21 December 2011

Campaigns and Advocacy

New rule halts delivery of journalist visas


(CPJ/IFEX) - December 21, 2011 - In a letter to Libyan Prime Minister Abdurrahim al-Keib, the Committee to Protect Journalists (CPJ) expressed concern about the difficulties that many foreign journalists have been experiencing in obtaining a visa to your country. Until recently, journalists needed to contact the Media Centre in Tripoli, which would provide them with an official letter and inform immigration officials of their arrival at a designated port of entry. This practice has apparently ended and the delivery of visas has halted, effectively preventing journalists from entering your country on a professional visa.

December 21, 2011

Abdurrahim al-Keib
Prime Minister of Libya
C/o Embassy of Libya
2600 Virginia Ave NW
Suite 705
Washington D.C. 20037

Via facsimile: +1 202-944-9606

Your Excellency,

The Committee to Protect Journalists has been monitoring with growing concern the difficulties that many foreign journalists have been experiencing in obtaining a visa to your country.

Until recently, journalists needed to contact the Media Centre in Tripoli, which would provide them with an official letter and inform immigration officials of their arrival at a designated port of entry. This practice has apparently ended and the delivery of visas has halted, effectively preventing journalists from entering your country on a professional visa.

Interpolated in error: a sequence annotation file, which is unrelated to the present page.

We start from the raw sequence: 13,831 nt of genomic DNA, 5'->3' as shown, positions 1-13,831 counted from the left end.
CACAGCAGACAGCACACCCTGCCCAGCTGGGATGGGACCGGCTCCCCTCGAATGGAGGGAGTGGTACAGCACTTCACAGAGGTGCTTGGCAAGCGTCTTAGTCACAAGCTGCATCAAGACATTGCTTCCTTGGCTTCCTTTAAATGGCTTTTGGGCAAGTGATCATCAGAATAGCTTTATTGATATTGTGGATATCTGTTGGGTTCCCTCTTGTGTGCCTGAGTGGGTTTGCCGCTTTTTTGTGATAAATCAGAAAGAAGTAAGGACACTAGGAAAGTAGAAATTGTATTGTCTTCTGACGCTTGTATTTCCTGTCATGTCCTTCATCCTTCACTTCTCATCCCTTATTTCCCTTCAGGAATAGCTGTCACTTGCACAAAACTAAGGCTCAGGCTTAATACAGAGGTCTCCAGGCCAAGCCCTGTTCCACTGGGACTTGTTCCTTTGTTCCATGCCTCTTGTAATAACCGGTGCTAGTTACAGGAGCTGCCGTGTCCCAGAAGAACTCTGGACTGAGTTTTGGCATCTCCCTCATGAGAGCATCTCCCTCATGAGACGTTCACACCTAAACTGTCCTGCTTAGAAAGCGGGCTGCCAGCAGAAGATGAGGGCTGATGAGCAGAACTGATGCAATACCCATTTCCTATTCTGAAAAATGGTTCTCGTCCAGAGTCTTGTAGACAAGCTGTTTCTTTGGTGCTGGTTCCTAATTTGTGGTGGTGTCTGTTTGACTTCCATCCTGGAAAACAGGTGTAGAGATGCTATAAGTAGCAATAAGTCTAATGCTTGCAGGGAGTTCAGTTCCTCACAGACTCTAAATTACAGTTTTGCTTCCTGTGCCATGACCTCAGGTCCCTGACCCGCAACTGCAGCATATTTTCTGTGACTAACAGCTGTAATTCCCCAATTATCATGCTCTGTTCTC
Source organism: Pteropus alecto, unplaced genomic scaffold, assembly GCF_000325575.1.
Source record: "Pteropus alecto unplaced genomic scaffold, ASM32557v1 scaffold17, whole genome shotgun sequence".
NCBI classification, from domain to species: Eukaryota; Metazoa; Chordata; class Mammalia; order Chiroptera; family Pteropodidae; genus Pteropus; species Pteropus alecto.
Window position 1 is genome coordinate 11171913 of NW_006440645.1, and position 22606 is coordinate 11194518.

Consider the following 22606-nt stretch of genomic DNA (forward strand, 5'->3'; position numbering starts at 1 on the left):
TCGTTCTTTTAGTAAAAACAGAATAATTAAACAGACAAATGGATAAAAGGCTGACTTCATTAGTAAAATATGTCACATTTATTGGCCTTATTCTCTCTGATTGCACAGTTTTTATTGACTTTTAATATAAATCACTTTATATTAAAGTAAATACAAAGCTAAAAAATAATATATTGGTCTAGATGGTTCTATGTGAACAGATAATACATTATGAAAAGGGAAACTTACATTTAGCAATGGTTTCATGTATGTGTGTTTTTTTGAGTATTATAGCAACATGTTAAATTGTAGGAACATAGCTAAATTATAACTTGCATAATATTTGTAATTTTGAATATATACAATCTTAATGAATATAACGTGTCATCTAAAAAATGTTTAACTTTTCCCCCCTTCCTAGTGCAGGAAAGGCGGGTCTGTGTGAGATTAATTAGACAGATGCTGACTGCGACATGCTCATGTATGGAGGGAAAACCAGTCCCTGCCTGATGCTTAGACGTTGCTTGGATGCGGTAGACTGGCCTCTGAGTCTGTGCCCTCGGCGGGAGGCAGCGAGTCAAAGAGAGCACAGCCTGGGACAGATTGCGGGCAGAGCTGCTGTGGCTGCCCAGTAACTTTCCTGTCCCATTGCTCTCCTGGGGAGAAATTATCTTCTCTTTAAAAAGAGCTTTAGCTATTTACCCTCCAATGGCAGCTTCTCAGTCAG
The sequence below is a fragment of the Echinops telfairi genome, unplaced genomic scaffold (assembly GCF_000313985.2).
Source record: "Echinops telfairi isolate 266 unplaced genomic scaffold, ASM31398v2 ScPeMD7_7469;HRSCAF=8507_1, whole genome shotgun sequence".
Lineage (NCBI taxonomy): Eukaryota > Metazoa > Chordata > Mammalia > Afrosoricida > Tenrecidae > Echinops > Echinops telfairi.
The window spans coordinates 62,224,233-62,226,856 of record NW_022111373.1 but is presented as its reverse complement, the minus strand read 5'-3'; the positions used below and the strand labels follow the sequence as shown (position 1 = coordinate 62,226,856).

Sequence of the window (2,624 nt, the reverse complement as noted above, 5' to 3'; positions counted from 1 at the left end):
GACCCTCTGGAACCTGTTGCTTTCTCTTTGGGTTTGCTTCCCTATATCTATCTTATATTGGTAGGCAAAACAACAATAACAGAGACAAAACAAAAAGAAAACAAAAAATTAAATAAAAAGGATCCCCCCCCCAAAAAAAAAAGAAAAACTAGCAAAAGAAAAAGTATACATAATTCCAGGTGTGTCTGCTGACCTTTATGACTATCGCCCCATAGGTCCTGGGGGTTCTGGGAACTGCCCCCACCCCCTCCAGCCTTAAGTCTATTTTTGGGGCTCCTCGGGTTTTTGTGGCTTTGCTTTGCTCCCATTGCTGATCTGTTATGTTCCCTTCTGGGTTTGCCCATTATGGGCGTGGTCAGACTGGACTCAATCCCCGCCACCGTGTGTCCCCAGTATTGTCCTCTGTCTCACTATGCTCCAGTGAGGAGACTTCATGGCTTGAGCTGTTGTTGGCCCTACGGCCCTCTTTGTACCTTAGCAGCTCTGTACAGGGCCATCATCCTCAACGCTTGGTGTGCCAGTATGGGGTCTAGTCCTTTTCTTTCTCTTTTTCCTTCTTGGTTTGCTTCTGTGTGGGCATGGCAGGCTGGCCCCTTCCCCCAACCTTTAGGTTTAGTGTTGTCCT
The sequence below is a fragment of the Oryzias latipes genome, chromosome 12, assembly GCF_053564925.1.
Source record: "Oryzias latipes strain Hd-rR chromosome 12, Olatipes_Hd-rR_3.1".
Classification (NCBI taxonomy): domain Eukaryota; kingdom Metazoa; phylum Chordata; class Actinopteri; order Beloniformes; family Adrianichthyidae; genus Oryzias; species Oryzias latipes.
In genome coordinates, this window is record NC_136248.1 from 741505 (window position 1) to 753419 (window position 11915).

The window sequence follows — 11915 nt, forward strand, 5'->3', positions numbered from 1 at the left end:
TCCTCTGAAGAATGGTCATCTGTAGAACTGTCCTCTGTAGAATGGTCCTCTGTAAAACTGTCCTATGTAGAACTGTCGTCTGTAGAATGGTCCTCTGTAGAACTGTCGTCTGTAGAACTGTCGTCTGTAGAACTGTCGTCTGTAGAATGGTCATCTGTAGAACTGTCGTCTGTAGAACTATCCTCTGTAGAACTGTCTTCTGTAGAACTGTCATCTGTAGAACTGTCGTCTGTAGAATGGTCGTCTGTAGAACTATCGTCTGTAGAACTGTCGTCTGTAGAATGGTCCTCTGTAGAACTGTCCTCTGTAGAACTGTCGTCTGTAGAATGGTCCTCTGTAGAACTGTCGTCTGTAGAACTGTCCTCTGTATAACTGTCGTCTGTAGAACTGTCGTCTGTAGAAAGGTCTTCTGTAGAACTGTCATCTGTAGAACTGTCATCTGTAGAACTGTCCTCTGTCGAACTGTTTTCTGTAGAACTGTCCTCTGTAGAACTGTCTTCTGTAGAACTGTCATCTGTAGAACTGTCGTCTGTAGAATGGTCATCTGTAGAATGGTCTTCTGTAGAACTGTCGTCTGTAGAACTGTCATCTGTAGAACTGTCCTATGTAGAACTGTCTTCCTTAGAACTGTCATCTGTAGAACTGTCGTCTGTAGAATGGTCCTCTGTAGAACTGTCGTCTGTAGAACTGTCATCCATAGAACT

Journalists who have spoken to Foreign Ministry officials say they have been told that a new policy has been set. As described to them, journalists are to apply at any Libyan embassy with a letter from a news organization. The embassy is to then contact the Foreign Ministry's media and communications department and, upon approval, issue the visa.

But journalists have told CPJ that Libyan embassies are not uniformly aware of these new rules. In the absence of clarity, we call on you to announce a uniform and transparent policy, and to send clear instructions to all Libyan embassies allowing them to directly and expeditiously issue visas for journalists. It would be a solemn affirmation of your government's will to defend press freedom and the free flow of information.

We hope and expect that your government will design procedures that will enhance the culture of press freedom, which is so decisive in the building of a new, democratic Libya. We will closely monitor the implementation of the new policy. Although we understand the challenges your government faces after the fall of the former regime, we believe the presence of international journalists in Libya is an asset essential to your nation's successful transition.

Thank you for your attention to this important matter. We look forward to your response.

Sincerely,
Joel Simon
Executive Director

Source:

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